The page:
Pictures from Milan Part 3

After part 1 City Center and part 2 Modern Architecture, here is part 3 with the remaining pictures from last week’s trip to Milan.

Pirelli HangarBicocca

HangarBicocca is an old factory that a few years back was transformed into an impressive exhibition space. It features a permanent installation by Anselm Kiefer called The Seven Heavenly Palaces.

Hangar Bicocca Entrance

These pictures really don’t do it justice. It’s just so impressive to be standing in a huge darkened hangar amid these 14-18m high houses. Interestingly, the paintings work both from afar, when you can take them in as a whole, as well as from up close, when they reveal a totally different layer of detail.

Hangar Bicocca Bild Klein

Central Station

Despite the massive size of Milan’s Central Station, a lot of attention was paid to getting the details right as well.

Central Station Klein

Central Station (4)

Central Station (2)

Central Station (3)

Central Station (5)

Pictures from Milan Part 2: Modern Architecture

The part of Milan that made the biggest impression on me was no doubt the Porta Nuova district consisting of modern skyscrapers and high-rise residential buildings such as Bosco Verticale (“vertical forest”) and the UniCredit Tower.

We first went there on Saturday evening as the sun was setting and live-music was playing on the Piazza Gae Aulenti. It was a wonderful scene. I came back on sunny Monday morning to capture these beautiful shots.

Bosco Verticale & UniCredit Klein

UniCredit Tower Klein

Piazza Gae Aulenti Skyscraper Klein

Porta Nuova Park

The elegant Grattacielo Pirelli (Pirelli Tower) reflecting the morning sun.

Grattacielo Pirelli

Pictures from Milan Part 1: City Center

First up in a series of pictures from my visit to M in Milan are the classics in the city center, starting with the must-see Milan Cathedral.

Cathedral

The Cathedral, the highest building in central Milan, seen from Piazza San Babila, a few blocks away.

Cathedral from afar

The luxurious Galleria Vittorio Emanuele II shopping mall.

Galleria Vittorio Emanuele II Klein

Galleria Vittorio Emanuele II Innen

For a second, I thought I was in the wrong Italian city when I saw this mosaic.

SPQR

Torre Branca feels a little out of place among the classic building of Parco Sempione.

Torre Branca

Watch out mixing String and PChar in Delphi

Rudy Velthuis has written an excellent article about PChar in Delphi. Whenever someone comes up to me with a PChar/string question, I refer them to that article.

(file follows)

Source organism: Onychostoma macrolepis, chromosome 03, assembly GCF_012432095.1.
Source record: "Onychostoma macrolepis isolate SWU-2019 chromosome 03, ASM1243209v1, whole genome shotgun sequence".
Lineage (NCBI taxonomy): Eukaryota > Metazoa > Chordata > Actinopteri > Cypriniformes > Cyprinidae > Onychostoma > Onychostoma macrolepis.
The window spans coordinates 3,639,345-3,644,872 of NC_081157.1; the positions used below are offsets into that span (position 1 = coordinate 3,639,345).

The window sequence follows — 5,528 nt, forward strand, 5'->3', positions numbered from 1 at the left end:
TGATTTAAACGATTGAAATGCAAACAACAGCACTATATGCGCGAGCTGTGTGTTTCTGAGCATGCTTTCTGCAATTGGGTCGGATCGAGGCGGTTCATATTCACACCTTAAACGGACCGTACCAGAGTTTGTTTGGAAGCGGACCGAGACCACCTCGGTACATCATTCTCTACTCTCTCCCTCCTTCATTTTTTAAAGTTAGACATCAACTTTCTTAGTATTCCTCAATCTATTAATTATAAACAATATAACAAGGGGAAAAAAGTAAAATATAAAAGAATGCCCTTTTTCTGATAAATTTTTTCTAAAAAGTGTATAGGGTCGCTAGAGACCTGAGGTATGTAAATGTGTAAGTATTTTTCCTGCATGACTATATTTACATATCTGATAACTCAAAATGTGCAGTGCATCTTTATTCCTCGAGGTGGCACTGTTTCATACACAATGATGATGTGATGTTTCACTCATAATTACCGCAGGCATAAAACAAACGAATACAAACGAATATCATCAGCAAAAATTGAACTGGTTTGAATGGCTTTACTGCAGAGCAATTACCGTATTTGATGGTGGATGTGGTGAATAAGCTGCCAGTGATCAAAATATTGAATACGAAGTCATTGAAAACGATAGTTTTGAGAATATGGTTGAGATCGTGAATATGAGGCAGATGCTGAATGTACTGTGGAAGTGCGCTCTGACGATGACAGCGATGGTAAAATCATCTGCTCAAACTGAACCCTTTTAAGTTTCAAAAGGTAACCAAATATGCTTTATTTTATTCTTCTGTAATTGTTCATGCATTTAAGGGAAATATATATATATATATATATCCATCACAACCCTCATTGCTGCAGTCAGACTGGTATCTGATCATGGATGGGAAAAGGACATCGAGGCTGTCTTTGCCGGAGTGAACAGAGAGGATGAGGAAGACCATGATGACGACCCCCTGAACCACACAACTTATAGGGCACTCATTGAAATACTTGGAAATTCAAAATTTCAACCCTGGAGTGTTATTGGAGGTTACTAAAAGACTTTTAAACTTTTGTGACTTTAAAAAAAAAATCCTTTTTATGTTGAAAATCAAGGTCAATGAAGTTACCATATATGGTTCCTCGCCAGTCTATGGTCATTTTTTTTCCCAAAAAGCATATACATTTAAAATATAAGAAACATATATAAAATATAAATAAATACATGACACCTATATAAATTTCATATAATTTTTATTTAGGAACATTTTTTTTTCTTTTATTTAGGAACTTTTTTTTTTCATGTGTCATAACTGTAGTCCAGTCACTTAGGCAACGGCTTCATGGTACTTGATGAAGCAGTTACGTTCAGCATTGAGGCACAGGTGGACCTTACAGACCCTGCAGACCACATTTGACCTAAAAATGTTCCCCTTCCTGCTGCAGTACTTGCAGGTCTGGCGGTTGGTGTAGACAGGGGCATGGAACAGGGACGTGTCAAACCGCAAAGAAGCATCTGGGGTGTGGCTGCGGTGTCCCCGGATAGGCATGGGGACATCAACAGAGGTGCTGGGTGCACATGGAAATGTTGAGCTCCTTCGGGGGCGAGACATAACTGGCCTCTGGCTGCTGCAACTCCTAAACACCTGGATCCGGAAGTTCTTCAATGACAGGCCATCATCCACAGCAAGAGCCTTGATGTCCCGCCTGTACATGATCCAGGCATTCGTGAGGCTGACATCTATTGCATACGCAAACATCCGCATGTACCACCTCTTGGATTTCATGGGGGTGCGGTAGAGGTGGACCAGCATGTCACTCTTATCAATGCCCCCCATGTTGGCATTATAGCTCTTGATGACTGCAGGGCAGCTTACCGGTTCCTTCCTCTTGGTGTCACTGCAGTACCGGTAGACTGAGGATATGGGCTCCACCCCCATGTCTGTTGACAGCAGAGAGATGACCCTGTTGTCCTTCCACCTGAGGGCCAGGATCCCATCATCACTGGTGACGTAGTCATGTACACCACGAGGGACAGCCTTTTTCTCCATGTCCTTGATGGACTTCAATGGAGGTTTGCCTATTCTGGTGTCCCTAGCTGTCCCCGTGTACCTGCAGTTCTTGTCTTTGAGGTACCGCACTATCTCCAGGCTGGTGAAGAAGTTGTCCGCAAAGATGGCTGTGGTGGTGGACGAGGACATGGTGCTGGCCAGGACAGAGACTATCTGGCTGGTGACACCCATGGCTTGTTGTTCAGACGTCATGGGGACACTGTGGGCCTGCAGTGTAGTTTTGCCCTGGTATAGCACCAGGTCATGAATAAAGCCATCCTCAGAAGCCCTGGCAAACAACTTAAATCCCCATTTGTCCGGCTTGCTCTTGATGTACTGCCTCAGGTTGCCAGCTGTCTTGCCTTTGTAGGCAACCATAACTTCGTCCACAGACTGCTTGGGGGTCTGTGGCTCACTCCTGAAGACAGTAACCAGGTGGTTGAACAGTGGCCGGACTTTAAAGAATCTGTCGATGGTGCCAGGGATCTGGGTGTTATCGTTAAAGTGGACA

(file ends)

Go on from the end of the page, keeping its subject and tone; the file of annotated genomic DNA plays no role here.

There are, however, a few caveats one needs to be aware of when mixing string and PChar that he does not mention. This is what I want to cover in this brief article.

The problems mixing string and PChar described here are caused by null characters (or #0 in Delphi syntax). Since Delphi strings have a length counter, It is perfectly legal for them to contain #0. Since PChar are null-terminated, by definition they cannot contain #0.

However, a few Delphi routines that seem to operate on strings internally actually operate on PChar. They will therefore not work as expected when the string they are given contains #0.

You cannot replace #0 in a string

If you call StringReplace to replace #0, it simply won’t work.

function RemoveNull(AInput: string): string;
begin
  Result := StringReplace(AInput, #0, '', [rfReplaceAll]); // Won’t work
end;

It seems that all replacing routines internally cast to PChar making them useless for this. Instead you will have to do a character by character comparison as in this routine by David Heffernan.

StrPCopy stops at #0

The StrPCopy routine takes a string as an input and copies it into a PChar. I used to use this routine in a TStringBuilder-like class which used a PChar to refer to an internal buffer containing the string being built. It also had a length counter, so one would not have to scan the PChar to figure out its length.

But even though StrPCopy takes a string as its input and could thus have access to its length, it does not copy all character, but stops at the first #0.

If you really want to copy all characters, you’ll have to use a routine such as Move that copies bytes not characters as in this example (again by David Heffernan).

Beware of implicit conversions

Since the compiler supports implicitly converting between PChar and string, you will often get away with passing a PChar where a routine takes a string parameter. The compiler will just generate a temporary string from the PChar and pass that instead.

Hence, this code will compile and work just fine:

function GetSubstring(AInput: PChar; AStart, ASubstringLength: Integer): string;
begin
  Result := Copy(AInput, AStart, ASubstringLength); // Works, but is slow
end;

Unfortunately, it has horrible performance, because the compiler needs to know the length of the PChar in order to built that temporary string. And the only way to figure out the length of a PChar is to check every character until the first #0.

See this question I asked on Stack Overflow how to fix this with a PChar-equivalent for the Copy routine.